Judy Murray talks about the fight to 'step up, speak up and stand up' for women in sport

Judy Murray has spoken of the need to “step up, speak up and stand up” for women in sport – and her willingness to make herself unpopular “if that’s what it takes”.

The former Scottish National Tennis Coach was speaking as part of the Scottish Women and Girls in Sport Week – which ends today – of which Scotland on Sunday was given exclusive access.

Murray spent part of the week in Aberdeen carrying out tennis coaching sessions in a bid to increase participation in the sport, while showing the physical and mental benefits to health.

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While in Aberdeen she was among a panel on a Diversity in Sport: Empowering the Next Generation webinar, hosted by Scottish law firm Brodies where concerns were raised about the challenges facing women in sport, at all levels, including the often low levels of participation among girls.

Judy Murray with pupils from St Margaret's School for Girls, Aberdeen, as part of Scottish Women and Girls in Sport Week. Picture: Conor Ross

Murray, a former Scottish international tennis player and winner of 64 national titles, said: "On the women’s sport side, we have to keep pushing and we have to be prepared to step up, speak up and stand up and make ourselves unpopular if that’s what it takes.”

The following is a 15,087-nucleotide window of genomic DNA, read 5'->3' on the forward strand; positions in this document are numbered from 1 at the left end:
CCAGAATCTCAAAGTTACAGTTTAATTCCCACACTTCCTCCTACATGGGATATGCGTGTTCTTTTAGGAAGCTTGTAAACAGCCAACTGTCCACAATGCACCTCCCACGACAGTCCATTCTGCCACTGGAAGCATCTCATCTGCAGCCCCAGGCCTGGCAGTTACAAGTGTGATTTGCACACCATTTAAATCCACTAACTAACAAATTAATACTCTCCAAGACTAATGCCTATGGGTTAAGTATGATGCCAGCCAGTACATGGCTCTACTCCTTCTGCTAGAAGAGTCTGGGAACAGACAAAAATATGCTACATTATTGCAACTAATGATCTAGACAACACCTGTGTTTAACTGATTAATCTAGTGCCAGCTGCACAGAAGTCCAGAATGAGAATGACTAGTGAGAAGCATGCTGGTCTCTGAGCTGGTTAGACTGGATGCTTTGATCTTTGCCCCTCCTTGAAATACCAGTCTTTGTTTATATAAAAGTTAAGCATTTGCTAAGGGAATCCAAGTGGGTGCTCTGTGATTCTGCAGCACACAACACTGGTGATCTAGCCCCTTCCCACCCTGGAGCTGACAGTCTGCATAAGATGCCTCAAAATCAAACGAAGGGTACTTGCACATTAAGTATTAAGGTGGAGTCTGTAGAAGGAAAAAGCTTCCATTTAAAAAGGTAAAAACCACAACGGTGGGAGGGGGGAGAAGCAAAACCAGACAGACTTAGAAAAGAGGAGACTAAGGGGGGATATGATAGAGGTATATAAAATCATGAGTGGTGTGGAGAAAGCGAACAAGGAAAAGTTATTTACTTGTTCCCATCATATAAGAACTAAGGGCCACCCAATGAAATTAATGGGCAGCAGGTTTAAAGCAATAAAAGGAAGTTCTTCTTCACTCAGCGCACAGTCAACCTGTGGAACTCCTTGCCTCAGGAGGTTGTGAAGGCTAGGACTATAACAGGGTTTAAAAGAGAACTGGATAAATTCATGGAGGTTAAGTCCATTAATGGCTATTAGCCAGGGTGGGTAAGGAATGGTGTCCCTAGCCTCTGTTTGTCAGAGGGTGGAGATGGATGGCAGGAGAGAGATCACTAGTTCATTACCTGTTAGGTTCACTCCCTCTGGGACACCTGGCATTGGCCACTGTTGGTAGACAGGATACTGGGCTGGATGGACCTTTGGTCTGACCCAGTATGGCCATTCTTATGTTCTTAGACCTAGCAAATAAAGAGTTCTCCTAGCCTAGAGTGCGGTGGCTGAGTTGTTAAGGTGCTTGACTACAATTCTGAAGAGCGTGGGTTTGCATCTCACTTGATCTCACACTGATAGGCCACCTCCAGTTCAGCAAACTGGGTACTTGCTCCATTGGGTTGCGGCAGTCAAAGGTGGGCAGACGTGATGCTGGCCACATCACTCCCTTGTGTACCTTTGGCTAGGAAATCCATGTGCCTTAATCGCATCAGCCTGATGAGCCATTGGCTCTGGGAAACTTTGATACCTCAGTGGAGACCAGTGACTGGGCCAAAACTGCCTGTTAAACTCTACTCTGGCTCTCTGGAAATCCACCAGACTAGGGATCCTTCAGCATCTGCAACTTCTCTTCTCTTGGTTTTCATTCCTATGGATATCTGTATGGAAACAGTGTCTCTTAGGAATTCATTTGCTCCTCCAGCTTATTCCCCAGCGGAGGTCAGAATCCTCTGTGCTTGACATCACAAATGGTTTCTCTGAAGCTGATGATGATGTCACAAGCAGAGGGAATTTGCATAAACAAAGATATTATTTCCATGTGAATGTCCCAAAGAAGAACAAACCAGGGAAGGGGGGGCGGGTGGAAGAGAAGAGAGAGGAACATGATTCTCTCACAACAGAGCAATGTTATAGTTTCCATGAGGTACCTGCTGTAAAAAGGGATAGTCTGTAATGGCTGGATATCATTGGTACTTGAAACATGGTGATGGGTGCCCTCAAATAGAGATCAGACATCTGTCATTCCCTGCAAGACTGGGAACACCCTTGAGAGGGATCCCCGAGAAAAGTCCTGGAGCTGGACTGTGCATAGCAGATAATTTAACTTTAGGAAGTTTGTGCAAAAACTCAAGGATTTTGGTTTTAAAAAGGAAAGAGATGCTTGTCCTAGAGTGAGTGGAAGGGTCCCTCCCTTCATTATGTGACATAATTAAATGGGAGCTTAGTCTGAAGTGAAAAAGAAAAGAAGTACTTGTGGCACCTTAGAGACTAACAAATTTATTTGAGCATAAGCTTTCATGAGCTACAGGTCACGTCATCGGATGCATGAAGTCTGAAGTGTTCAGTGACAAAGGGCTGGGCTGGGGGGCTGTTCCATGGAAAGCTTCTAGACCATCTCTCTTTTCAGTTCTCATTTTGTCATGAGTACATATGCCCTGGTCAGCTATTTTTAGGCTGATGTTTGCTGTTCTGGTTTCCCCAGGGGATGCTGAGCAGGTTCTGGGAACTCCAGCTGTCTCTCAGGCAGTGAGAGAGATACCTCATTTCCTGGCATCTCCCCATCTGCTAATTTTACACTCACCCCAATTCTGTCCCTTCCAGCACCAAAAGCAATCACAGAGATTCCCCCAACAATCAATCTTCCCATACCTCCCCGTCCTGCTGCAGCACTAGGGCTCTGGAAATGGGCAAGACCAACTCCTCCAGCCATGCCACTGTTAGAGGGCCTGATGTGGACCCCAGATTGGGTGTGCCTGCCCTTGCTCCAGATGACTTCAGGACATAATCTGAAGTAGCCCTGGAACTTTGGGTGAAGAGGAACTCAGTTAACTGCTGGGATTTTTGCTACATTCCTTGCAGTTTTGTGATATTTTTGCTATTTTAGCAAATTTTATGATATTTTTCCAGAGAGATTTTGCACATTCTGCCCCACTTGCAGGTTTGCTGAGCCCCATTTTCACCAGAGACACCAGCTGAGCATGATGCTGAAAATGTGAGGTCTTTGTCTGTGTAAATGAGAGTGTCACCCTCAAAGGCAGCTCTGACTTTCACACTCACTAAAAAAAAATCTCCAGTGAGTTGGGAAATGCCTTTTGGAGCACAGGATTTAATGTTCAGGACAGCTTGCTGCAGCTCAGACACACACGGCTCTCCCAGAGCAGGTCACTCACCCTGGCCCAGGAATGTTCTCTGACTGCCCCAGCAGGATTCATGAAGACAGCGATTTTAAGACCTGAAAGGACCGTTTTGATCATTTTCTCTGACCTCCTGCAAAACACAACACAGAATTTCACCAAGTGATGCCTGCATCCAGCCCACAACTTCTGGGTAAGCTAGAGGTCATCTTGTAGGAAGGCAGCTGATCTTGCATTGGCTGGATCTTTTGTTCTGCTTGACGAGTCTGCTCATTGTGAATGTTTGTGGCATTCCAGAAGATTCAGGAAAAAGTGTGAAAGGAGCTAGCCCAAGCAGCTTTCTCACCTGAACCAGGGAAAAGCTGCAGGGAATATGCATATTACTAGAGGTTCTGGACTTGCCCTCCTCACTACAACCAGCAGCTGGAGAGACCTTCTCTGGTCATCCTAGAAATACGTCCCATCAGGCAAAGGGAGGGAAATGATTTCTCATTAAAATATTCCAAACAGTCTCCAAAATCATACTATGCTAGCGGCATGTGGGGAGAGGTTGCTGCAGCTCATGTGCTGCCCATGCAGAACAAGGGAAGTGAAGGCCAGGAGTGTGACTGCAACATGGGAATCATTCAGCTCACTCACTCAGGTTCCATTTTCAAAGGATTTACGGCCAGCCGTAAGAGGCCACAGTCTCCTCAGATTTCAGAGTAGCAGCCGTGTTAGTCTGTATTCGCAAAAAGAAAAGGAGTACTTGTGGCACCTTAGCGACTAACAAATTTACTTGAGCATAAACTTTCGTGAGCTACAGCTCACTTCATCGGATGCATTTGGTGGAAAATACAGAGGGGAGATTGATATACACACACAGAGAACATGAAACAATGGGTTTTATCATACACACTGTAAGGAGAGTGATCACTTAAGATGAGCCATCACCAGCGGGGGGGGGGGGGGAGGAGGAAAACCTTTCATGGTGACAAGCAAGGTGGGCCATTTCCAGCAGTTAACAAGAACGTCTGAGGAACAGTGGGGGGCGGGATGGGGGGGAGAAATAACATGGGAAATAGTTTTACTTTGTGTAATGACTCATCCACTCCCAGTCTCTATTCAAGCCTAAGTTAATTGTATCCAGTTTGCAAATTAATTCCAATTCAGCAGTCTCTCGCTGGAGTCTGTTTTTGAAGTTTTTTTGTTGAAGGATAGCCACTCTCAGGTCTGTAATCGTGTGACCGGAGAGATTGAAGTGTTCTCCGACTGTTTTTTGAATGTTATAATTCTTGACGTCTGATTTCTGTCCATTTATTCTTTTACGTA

"We have to keep forcing this issue,” she added. “I try to encourage others to get involved in my sport by going out and showcasing it, whether that’s letting people try it out or whether it’s encouraging people to get involved in delivering it or administering it, or officiating it, because we need more women in the workforce.

"If we had a more balanced workforce I think we would retain more women and girls in sport because women understand the world according to women. Men don’t and that’s completely understandable.

“We lose so many teenage girls from sport through the high school years and I feel if they had more female sports coaches, and female PE teachers, we could create an environment for girls when they are going through those physical and emotional changes. I think we would have more chance of keeping them. I am hugely passionate about encouraging more women and girls to get involved, not just in taking part, but actually in delivering it as well.”

Murray spent time with pupils at Aberdeen’s St Margaret's School where 17-year-old Camille, captain of the basketball team, said that moving from a mixed school, to an all girls school, allowed her confidence in sport to develop.

"I feel more empowered here. In my mixed team, the girls were outnumbered,” she said. “I have more fun here and would love to take my basketball further to university.”

Murray also ran a ladies teams workshop at Rubislaw Tennis Club and a girls only session with the Denis Law Legacy Trust Street Sport at Cruyff.

Mel Benson, head of the middle school at St George’s School, in Edinburgh, works closely with Judy Murray on community sporting events across Scotland.

She will be involved at the Battle of the Brits, Scotland v England, live tennis event at P&J Live in December, where Andy and Jamie Murray will compete.

She – like Murray – is passionate about increasing the numbers of girls involved in sport.

"I feel very strongly about it,” she said. "If people get out and work with communities there can be change. There has to be more than just talking about it.”

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